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Expert says Rhode Island power purchase agreement too expensive

Deepwater Wind is planning an eight-turbine project in Rhode Island state waters, near Block Island. The company reached a power purchase agreement last month with National Grid - the utility agreed to pay 24.4 cents per kilowatt hour for electricity from the wind farm. ...William Short told the Public Utilities Commission that the proposed wind farm was too small to be commercially viable.

A power pricing expert testified last week that a proposed offshore wind power purchase agreement between Deepwater Wind and National Grid is too expensive and should not be approved.

Deepwater Wind is planning an eight-turbine project in Rhode Island state waters, near Block Island. The company reached a power purchase agreement last month with National Grid - the utility agreed to pay 24.4 cents per kilowatt hour for electricity from the wind farm. That agreement must be approved by the Rhode Island Public Utilities Commission.

William Short told the commission that the proposed wind farm was too small to be commercially viable. Short, an energy and power marketing consultant based out of New York City, was hired by landowners on Block Island who are opposed to the project.

"The furthest along offshore wind farms off the coast of the Mid-Atlantic and New England states ... are each approximately 450 MW. The [Block Island] Project's proposed size is 1/15th of those projects. The project is too small to have economies of scale," Short said. "The project is nothing more than a demonstration project and as a demonstration project it is far too large."

Aside from Short, testimony to the... more [truncated due to possible copyright]  

A power pricing expert testified last week that a proposed offshore wind power purchase agreement between Deepwater Wind and National Grid is too expensive and should not be approved.

Deepwater Wind is planning an eight-turbine project in Rhode Island state waters, near Block Island. The company reached a power purchase agreement last month with National Grid - the utility agreed to pay 24.4 cents per kilowatt hour for electricity from the wind farm. That agreement must be approved by the Rhode Island Public Utilities Commission.

William Short told the commission that the proposed wind farm was too small to be commercially viable. Short, an energy and power marketing consultant based out of New York City, was hired by landowners on Block Island who are opposed to the project.

"The furthest along offshore wind farms off the coast of the Mid-Atlantic and New England states ... are each approximately 450 MW. The [Block Island] Project's proposed size is 1/15th of those projects. The project is too small to have economies of scale," Short said. "The project is nothing more than a demonstration project and as a demonstration project it is far too large."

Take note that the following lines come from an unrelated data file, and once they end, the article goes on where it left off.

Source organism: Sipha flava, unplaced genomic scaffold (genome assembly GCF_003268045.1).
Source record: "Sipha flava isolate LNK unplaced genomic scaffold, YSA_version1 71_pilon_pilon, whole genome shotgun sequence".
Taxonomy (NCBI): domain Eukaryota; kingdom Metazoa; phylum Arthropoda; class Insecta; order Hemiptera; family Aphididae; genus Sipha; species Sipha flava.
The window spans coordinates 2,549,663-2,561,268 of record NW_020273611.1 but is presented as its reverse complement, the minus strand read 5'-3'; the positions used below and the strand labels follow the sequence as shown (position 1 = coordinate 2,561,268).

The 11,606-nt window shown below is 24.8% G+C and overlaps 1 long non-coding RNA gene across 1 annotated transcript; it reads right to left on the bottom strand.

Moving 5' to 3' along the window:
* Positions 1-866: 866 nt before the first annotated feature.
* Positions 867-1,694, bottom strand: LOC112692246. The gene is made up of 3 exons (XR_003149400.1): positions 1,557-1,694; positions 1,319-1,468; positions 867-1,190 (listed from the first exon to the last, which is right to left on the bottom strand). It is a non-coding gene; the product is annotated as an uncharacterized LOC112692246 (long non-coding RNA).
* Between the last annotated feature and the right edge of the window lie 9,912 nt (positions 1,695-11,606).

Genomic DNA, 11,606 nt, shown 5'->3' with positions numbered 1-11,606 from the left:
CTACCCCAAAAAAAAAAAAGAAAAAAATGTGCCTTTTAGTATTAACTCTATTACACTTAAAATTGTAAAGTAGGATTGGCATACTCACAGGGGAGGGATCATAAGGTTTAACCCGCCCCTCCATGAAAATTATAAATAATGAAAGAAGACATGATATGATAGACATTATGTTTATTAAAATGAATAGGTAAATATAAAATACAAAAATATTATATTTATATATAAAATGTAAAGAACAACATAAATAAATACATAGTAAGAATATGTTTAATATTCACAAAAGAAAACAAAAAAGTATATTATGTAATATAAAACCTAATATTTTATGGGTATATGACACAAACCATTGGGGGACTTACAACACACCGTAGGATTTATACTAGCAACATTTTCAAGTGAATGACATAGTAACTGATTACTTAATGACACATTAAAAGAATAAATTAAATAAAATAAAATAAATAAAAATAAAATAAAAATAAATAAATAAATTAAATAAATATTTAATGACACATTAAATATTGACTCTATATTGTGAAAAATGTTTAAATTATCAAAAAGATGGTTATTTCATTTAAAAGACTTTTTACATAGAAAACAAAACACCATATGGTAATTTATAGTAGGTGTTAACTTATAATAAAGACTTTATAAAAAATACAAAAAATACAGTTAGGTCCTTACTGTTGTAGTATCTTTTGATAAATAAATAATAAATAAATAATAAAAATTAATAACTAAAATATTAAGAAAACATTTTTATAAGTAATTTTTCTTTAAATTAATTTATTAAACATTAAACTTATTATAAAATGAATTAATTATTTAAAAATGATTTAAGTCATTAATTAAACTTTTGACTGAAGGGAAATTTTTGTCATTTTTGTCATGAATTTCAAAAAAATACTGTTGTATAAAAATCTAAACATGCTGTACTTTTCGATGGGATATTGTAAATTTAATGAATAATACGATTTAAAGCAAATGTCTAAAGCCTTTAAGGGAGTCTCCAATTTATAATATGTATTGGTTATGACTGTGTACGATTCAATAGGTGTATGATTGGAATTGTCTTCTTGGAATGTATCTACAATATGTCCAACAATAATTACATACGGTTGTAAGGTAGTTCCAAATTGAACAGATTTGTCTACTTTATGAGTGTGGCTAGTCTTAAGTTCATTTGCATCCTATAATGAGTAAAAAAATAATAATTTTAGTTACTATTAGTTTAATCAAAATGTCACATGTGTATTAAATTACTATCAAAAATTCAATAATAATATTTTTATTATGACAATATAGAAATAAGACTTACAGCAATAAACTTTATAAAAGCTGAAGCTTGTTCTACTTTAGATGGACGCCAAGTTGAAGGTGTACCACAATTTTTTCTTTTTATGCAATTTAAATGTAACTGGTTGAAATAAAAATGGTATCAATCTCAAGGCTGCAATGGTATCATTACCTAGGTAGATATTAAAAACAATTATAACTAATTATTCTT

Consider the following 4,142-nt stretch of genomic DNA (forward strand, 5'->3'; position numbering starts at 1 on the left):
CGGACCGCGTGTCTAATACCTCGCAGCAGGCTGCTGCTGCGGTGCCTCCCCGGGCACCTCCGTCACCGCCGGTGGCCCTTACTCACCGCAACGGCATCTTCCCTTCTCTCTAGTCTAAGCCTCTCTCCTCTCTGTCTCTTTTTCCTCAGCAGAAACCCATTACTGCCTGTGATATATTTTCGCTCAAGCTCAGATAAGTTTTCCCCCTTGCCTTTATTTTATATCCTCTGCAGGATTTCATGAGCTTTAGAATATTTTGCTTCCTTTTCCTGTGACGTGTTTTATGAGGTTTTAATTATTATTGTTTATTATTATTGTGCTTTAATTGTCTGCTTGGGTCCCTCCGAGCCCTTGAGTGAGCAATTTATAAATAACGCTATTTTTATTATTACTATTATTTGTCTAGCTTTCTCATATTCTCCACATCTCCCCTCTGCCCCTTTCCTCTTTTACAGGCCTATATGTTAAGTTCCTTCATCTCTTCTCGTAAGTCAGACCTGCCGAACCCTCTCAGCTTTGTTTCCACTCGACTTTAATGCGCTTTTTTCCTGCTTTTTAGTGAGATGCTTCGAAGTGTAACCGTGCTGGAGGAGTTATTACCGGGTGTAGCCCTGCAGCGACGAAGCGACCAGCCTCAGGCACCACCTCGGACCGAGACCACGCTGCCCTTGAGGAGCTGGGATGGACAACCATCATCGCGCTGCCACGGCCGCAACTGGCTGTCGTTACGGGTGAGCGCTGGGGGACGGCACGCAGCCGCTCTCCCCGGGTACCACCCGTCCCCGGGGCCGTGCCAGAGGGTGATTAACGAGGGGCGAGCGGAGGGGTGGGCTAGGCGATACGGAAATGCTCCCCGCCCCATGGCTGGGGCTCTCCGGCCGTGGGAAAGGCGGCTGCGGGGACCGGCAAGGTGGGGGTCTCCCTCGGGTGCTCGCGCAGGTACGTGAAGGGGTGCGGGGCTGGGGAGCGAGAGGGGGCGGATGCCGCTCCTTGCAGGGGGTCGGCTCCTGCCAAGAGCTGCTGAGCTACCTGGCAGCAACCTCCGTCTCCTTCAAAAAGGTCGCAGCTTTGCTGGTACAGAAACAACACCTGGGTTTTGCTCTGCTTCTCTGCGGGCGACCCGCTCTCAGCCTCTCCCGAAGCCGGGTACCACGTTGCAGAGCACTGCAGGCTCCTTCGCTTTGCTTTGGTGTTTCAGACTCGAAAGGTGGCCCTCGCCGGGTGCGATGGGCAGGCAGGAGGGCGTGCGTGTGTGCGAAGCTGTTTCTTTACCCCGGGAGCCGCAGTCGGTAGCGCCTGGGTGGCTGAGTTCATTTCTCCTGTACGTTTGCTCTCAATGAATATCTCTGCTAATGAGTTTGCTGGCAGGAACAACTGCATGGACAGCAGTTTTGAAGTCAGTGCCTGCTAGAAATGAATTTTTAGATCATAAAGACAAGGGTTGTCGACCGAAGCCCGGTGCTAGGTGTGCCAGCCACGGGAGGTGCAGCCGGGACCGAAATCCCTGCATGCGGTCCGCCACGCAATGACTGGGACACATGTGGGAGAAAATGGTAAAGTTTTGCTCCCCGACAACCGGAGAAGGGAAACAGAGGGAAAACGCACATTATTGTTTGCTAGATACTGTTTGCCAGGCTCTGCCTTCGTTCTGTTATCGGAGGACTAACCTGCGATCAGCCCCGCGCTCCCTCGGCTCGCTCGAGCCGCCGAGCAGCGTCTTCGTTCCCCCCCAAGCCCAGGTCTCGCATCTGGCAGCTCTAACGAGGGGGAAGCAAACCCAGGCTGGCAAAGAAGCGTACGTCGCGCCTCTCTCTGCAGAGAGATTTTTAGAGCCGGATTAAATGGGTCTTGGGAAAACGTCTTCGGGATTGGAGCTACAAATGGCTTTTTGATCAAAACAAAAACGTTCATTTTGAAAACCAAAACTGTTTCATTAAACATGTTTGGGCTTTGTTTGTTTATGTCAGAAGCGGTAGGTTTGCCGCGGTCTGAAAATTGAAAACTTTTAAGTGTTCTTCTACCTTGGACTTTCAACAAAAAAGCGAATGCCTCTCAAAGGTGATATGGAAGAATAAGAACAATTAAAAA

Aside from Short, testimony to the commission has been generally positive and supportive of the PPA, including endorsements from National Grid, Deepwater and the town of New Shoreham on Block Island. National Grid has said, however, that it might not be willing to pay such a high price on future projects.

Short also criticized the decision to strike a power purchase agreement without factoring in the cost of the undersea cable between Block Island and the mainland. The current PPA only accounts for the undersea cable between the turbines and Block Island.

The second cable would be a transmission line through which power will flow in both directions. The cable would carry excess turbine generated power from the Island to the mainland, and also carry power from the mainland to the Island when the turbines cannot meet the Island's demand. There is currently no cable from Block Island - the community gets its power from a diesel generator on the island.

A National Grid official testified last month that the additional undersea cable could add $30 to $50 million to the overall project cost.

Asked about the second cable, National Grid Deputy General Counsel Ronald Gerwatowski said that "we [National Grid] have the right to own the cable. If we own the cable, the cable will become a part of National Grid's transmission rate base. How the costs will be spread through transmission rates among Block Island, National Grid's customers on the mainland, or any other transmission customers is yet to be determined."

Short argued that in order to accurately determine the cost of the Block Island Project, the cable should be included in the PPA.

"I believe that, in order to perform an apples-to-apples comparison [with other offshore wind projects], one should include the annual carrying costs of this cable investment in the cost of the project," Short said.

The Public Utilities Commission has been holding public hearings to discuss the PPA. The last scheduled hearing is on March 26 on Block Island.


Source: http://offshorewindwire.com...

JAN 26 2010
https://www.windaction.org/posts/24316-expert-says-rhode-island-power-purchase-agreement-too-expensive
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